|Publication number||US5864135 A|
|Application number||US 08/764,636|
|Publication date||Jan 26, 1999|
|Filing date||Dec 11, 1996|
|Priority date||Jan 6, 1996|
|Also published as||DE69631512D1, DE69631512T2, EP0783228A2, EP0783228A3, EP0783228B1|
|Publication number||08764636, 764636, US 5864135 A, US 5864135A, US-A-5864135, US5864135 A, US5864135A|
|Inventors||Brian Frederick Smith, Duncan James Webb|
|Original Assignee||Gec-Marconi Limited|
|Export Citation||BiBTeX, EndNote, RefMan|
|Patent Citations (6), Referenced by (3), Classifications (11), Legal Events (8)|
|External Links: USPTO, USPTO Assignment, Espacenet|
The present invention relates to a referencing system for an array of detector elements of a thermal imager and in particular to a referencing system for use with a thermal imager having a linear array of detector elements over which a viewed scene is scanned.
In most thermal imager systems it is necessary to process the signal received from the output of an array of detector elements of the imager, in order to compensate for DC offset in the output between different elements of the array, and to compensate for differences in responsivity (gain) between the elements. This is referred to as "normalizing" the detector array.
DC offset between elements of a detector array can be compensated for by exposing all the elements to a thermal reference source of uniform temperature. Certain types of detector arrays such as pyro-electric arrays require exposure to a uniform field in order to function, for they rely on the change of a charge which occurs between being exposed to a closed, or shuttered, field and being exposed to the scene to be viewed. The exposure to the shuttered field compensates every frame for any DC offset. With such pyro-electric type detectors, the difference in gain between the elements can be compensated for periodically by exposing the detector elements to a uniformly intense open field, and this may be done once only in the life of the detector during the manufacturing process.
With photovoltaic type detectors there is no requirement to shutter the detector array and therefore there is no inherent DC offset compensation, but normally both DC offset and non-uniformity gain characteristics have to be compensated for. This can be achieved by exposing the detector array to uniform light and dark fields during an initial calibration process, however the DC offset between elements is dependent on the mean temperature of the viewed scene. The gain characteristics of the elements are also unlikely to be linear and therefore any compensation for the difference in gain characteristics will vary in dependence on the mean temperature of the viewed scene. In certain applications it is preferable that differences in offset and gain characteristics of the detector elements of photovoltaic detectors are compensated for in use.
Many photovoltaic imaging systems employ a linear array of detector elements over which the image is scanned. With such a system there will normally be a "flyback" period when the scanning mechanism returns to its starting position. Even with a scanning mechanism employing a multi-faceted polygonal mirror surface where the scanner itself does not have a flyback period, because the final image generated is normally to be a TV-type display which itself has a flyback period, there is a period in which information is not read out from the detector, or the information read out is not utilized in the final display. The "flyback" period can conveniently be utilised to normalize the elements of the array by exposing them to two uniform thermal reference sources at different temperatures.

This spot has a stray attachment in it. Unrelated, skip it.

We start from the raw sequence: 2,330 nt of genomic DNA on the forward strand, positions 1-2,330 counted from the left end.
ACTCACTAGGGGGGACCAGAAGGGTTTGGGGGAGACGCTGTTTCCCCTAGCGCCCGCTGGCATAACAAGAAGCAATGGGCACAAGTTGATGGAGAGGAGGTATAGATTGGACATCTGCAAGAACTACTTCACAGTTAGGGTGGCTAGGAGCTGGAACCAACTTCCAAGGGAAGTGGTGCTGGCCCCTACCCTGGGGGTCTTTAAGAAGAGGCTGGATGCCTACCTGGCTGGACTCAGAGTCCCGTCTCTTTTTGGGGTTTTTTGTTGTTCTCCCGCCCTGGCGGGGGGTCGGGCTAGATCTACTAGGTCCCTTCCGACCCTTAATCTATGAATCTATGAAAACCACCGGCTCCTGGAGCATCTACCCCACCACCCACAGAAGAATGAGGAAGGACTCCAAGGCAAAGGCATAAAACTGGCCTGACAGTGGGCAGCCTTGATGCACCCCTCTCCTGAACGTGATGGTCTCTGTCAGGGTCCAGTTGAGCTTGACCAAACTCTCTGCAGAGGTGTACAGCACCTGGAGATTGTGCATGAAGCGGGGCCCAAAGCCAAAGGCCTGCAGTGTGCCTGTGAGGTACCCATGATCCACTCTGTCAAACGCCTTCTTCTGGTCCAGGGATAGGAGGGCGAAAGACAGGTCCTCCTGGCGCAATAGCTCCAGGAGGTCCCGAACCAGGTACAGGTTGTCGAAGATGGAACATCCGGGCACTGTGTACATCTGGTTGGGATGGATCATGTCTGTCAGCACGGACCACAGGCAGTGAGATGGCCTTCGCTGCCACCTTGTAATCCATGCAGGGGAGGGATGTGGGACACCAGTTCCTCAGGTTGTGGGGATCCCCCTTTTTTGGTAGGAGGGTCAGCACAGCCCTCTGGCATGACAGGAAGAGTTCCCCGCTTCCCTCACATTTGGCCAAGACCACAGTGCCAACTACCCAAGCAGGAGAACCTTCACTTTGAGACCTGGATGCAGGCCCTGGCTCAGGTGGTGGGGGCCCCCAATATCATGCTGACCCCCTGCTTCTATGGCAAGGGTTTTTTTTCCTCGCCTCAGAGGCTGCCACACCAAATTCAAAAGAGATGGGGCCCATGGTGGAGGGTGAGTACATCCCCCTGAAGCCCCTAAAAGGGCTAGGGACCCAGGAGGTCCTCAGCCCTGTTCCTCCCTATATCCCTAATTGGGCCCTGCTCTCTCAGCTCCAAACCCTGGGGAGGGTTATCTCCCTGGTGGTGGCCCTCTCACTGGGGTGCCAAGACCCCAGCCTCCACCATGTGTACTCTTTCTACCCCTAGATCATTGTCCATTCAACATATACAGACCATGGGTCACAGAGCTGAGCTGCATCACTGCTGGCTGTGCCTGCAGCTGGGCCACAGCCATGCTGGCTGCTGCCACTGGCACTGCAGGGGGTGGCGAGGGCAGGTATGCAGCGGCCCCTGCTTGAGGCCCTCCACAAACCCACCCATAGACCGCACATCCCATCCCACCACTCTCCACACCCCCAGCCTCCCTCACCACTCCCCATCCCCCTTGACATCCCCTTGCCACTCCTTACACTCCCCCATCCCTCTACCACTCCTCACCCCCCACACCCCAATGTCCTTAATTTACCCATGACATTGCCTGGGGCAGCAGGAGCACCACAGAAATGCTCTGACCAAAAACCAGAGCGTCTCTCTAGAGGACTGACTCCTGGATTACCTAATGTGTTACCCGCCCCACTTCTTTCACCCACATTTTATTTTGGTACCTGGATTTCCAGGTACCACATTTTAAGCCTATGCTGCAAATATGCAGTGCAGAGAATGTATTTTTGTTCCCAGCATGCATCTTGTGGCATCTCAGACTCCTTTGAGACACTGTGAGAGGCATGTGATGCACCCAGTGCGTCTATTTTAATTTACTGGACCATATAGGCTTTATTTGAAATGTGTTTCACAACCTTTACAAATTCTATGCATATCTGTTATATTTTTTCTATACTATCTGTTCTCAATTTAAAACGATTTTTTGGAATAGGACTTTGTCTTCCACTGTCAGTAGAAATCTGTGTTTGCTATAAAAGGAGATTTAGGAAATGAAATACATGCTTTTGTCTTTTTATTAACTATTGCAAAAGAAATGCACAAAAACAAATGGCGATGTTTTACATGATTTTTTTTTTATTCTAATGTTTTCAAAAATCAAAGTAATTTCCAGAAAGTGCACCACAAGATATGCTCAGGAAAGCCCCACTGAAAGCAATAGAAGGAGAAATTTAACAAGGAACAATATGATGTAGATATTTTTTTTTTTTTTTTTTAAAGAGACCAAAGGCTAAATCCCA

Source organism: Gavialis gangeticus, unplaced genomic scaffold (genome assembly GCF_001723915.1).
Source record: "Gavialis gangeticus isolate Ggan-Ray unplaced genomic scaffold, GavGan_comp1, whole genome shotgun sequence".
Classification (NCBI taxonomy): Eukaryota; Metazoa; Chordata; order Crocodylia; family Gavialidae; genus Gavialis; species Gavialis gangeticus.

U.S. Pat. No. 4 948 964 discloses a method for normalizing a photovoltaic detector array. This is achieved by exposing the detector array to a uniform thermal reference source. The detector array is exposed to the reference source by a scanning minor surface which is inserted in the optical path of the detector array during the flyback period. The mirror surface is arranged such that during the flyback period the detector array views a thermo-electric cooler at a uniform temperature. The mirror surface itself forms a radial sector of a disc rotated about an axis, and comprises two portions of different reflectivities. The two portions of different reflectivities enable two reference temperatures to be observed, the highly reflective portion exposing the detector array to a temperature approximately equal to that of the thermo-electric cooler, while the partially reflective portion exposes the detector array to a temperature between the temperature of the thermo-electric cooler and the temperature of the mirror surface itself.
The problems with the above described method are that the scanning mirror surface has to be sufficiently large in order to ensure that the whole detector array is irradicated by the thermo-electric cooler and that it is difficult to control the range of the two reference sources, for the range of the partially reflective mirror surface will depend upon the temperature of the mirror surface itself, which in turn will depend upon the temperature of the working environment. It is an aim of the present invention to provide an improved referencing system for a thermal imager.
According to a first aspect of the present invention there is provided a referencing system for an array of detector elements of a thermal imager, the system comprising: at least one mirror surface; at least one thermal reference source; and a mechanical arrangement for cyclically displacing the mirror surface into an optical path of the thermal imager, such that the array of detector elements views the reference source via the mirror surface, the mechanical arrangement comprising two cranks arranged to rotate about respective axes in the same direction and joined by a connecting member on which connecting member the mirror surface is mounted.